In her email, Mitchell wrote, “Please know that the safety of all of our students is our priority. We are taking this matter very seriously. Racist, homophobic, sexist and other acts threaten the civility of our community and cannot be tolerated. All students have the right to an education free from discrimination and harassment.”

“Regardless of the intent, discriminatory acts hurt us to our very core and are inconsistent with the values of our university even if they are meant to be a joke. We strive to be an inclusive community that welcomes and values diversity.”

Mitchell states that part of the university’s responsibility as an institution dedicated to higher education is to prepare students of all races to live in a multicultural world. Though she does agree that UND can be a difficult place for some students, given the university is not exposed to much diversity.

“This is a difficult place to be as a person of color,” Mitchell said. “Where ever you have different people, there are going to be different ideas and different ways of looking at things.”

Speaking to those students affected either directly or indirectly by the photos, Mitchell offers words of comfort in a time that calls for such.

“I would encourage them to understand that there are people who support them,” Mitchell said. “By saying that we support one group of students is not to say we don’t support other groups of students, we can do both.”

Mitchell points out the importance for all students, regardless of race, class or gender identity, to understand that there is a place for them here at UND, and the frustration they may feel in trying times does not fall on deaf ears.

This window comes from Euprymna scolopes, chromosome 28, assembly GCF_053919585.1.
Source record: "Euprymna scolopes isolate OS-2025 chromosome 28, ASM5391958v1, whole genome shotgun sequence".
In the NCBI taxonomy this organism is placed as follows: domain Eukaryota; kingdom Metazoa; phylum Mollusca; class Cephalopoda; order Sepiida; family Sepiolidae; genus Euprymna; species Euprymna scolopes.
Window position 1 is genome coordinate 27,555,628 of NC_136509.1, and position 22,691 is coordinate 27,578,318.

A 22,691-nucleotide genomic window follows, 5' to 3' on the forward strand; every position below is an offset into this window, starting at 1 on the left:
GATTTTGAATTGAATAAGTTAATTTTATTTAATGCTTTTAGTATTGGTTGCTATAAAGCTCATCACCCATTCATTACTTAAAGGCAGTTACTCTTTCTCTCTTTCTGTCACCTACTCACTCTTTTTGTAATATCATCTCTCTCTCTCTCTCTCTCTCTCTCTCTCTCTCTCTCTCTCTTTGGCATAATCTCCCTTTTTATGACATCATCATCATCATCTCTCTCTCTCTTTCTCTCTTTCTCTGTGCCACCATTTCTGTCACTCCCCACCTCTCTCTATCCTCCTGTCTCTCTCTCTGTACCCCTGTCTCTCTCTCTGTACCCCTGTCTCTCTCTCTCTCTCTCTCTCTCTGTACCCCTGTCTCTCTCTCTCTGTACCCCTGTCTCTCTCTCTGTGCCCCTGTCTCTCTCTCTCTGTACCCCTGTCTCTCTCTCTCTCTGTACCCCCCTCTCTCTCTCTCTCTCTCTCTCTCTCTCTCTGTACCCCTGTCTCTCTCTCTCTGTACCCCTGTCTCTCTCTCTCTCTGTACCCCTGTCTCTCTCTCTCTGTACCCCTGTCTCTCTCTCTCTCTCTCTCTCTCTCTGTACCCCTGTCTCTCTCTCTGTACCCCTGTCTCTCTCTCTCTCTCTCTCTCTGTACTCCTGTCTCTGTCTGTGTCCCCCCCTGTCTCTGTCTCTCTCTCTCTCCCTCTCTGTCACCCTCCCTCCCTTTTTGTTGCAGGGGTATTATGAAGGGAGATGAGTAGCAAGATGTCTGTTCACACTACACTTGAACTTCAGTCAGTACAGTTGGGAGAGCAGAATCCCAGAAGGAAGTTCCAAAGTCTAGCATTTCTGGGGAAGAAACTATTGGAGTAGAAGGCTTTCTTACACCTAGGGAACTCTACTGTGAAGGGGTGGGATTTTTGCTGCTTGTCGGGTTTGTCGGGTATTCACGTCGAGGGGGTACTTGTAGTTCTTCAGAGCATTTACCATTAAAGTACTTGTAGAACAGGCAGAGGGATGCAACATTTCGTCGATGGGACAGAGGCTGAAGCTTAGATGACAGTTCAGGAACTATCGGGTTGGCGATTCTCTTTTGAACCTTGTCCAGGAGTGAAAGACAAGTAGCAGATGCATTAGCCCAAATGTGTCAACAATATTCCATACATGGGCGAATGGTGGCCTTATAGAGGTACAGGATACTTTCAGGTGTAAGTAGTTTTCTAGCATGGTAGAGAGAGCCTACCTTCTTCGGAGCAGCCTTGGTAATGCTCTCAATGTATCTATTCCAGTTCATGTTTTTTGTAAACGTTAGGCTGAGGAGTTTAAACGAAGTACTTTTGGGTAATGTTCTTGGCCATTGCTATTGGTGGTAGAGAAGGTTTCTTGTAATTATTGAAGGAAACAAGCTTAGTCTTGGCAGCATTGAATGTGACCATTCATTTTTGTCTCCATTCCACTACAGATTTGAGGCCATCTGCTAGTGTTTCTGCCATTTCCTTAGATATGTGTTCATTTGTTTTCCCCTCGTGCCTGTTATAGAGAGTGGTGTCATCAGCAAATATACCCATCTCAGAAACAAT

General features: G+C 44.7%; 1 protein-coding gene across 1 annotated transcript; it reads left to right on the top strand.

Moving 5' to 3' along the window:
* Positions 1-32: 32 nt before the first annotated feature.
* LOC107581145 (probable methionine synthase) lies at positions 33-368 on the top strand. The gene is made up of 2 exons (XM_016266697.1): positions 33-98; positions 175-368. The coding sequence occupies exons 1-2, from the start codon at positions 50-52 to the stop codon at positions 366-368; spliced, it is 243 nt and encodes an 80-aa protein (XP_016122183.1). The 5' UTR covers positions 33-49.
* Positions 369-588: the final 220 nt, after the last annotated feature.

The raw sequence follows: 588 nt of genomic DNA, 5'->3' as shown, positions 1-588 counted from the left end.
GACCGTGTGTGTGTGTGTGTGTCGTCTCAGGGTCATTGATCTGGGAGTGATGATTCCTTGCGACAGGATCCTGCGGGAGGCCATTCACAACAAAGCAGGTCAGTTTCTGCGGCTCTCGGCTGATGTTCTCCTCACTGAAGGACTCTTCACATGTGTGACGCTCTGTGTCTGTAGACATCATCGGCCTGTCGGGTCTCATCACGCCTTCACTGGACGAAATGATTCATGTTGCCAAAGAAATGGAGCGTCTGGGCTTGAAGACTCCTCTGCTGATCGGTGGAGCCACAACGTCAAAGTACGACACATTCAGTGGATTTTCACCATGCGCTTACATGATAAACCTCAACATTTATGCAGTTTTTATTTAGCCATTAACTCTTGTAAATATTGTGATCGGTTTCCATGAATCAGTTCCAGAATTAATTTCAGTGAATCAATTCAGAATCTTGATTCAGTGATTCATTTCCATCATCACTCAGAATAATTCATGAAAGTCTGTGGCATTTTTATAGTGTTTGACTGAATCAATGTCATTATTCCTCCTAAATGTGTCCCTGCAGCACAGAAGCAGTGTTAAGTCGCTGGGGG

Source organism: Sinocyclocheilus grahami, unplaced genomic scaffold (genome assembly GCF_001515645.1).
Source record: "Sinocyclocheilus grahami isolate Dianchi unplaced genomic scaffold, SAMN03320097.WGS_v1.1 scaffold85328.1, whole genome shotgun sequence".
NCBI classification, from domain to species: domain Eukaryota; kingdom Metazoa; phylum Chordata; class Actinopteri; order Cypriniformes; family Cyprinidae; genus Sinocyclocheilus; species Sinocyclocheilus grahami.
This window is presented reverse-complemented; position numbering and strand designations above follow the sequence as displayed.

“This is a process that takes sometime,” Mitchell said. “We can’t change things overnight. It’s taken us over 100 years to get here, it wont change in a week. I know that that’s not easy for folks to understand, especially when you’re hurting.”

Referring to the recent incidents involving the racially charged photos being shared on the Internet, Mitchell expresses her understanding for the students affected by the photos; more specifically, the hurt they might be feeling.

“I hurt with them,” Mitchell said. “It’s the difficulty of having work that is both a blessing and a curse. I’m committed to this work because I think it’s a part of who I am, but it’s also my professional commitment.”

While commentary stating the photos shared online were “just a joke,” Mitchell points out that no everybody shares the same sense of humor.

Just as you can stand up, crack a joke and have everybody around you not laugh, the same effect can be seen on social media. Mitchell encourages everyone to think about what could happen; think about your audience, intended and unintended.

“I would say that this is a learning opportunity, for anybody, that this is the power of social media,” Mitchell said.

Despite the negativity surrounding the photos, Mitchell asserts that pushing blame on anybody, regardless of who they are, is not the answer.

“I don’t want us to vilify anybody,” Mitchell said. “I don’t want us to vilify the students who did the post, nor to vilify the people who may have been offended by this, or who in fact can be seen as victims through this, but instead to say that there is something that we can all learn from it.”

Matt Eidson is the news editor for The Dakota Student. He can be reached at [email protected]